FIG. 9 illustrates, in a view similar to FIG. 1, an embodiment with one type of controllable effective sparking aperture; and

FIG. 10 illustrates, in a view similar to FIG. 1, an embodiment with a second type of controllable effective sparking aperture.

BEST MODE FOR CARRYING OUT INVENTION

The present invention is directed to an improvement in a surgical electrode 10,110,210, 10,410,510,610 of any convenient configuration. Embodiments of such electrodes are shown in FIGS. 1-10. The particular electrosurgical electrodes shown in FIGS. 3-10 are adapted for operations in the genitourinary tract, more particularly for prostate operations. However, electrodes in accordance with the invention can be used in any surgical procedure in which electrosurgical electrodes are suitable. In such instances other geometries can be utilized, as appropriate. An electrosurgical electrode in accordance with the present invention can be utilized with conventional commercial resectoscopes, radio frequency generators and grounding pads.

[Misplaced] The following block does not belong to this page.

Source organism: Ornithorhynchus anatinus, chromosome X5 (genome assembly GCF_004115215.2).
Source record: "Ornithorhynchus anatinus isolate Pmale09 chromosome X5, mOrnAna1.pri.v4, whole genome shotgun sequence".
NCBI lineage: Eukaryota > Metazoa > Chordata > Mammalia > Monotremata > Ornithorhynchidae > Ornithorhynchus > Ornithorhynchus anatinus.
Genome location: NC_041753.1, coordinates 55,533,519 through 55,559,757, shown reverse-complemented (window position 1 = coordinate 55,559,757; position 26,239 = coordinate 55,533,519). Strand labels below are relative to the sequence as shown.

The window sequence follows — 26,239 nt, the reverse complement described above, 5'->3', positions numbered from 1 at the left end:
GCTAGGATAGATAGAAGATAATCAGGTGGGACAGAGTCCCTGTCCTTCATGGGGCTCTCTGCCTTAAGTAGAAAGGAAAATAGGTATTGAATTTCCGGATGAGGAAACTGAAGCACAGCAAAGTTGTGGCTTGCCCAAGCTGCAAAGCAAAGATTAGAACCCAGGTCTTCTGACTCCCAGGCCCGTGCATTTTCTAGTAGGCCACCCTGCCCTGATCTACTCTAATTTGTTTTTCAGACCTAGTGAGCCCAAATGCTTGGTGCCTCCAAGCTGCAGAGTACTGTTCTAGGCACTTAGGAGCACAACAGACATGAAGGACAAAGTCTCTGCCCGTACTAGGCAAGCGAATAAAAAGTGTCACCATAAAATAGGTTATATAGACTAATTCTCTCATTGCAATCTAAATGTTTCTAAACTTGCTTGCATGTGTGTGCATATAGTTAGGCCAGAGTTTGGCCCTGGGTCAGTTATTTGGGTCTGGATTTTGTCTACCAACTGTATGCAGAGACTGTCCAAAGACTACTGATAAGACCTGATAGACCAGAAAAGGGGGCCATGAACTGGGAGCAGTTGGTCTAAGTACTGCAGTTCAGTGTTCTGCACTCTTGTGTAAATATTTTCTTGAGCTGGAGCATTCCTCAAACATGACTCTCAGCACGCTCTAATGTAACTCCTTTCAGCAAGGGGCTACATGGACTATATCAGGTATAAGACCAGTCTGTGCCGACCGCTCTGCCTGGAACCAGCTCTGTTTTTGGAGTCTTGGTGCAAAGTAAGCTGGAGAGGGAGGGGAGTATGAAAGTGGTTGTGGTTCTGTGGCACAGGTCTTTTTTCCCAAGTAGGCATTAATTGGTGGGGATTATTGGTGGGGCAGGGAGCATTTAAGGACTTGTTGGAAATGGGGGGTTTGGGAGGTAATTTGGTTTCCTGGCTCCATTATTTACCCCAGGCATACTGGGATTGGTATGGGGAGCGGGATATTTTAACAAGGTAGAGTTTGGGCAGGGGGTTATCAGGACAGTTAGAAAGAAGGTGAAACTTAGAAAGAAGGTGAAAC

When the term surgical procedure is used herein it is used in a broad sense so as to include procedures in which cutting does or does not occur. For example, the electrodes of the invention can be used to form incisions and/or for fulguration/coagulation, with or without accompanying cutting. In either instance the procedure is considered surgical.

The cutting assembly 100 of FIG. 3 includes means for dilating a body vessel or conduit, such as a ureter or urethra, to treat a blockage or other obstruction. The main components of the embodiment of the nature shown in FIG. 3 are an adapter 11 that defines the proximal end 12 of the assembly and provides a site for various ports to the assembly; a catheter body 13 having a triple lumen 14; a longitudinally extending inflatable balloon or bladder member 15; and an electrosurgical cutter electrode 10. One of the three passageways of the triple lumen 14 serves for inflation/deflation, a second serves as a drainage/infusion/guide wire passageway and a third carries the electrosurgical cutter electrode 10. The apparatus shown in FIG. 3 is more completely described in copending application Ser. No. 07/298,477 filed Jan. 18, 1989 now abandoned, which is incorporated herein in its entirety by reference thereto. The electrosurgical cutter electrode 10 is in the nature of a wire 20 which extends generally parallel to the longitudinal inflatable bladder 15.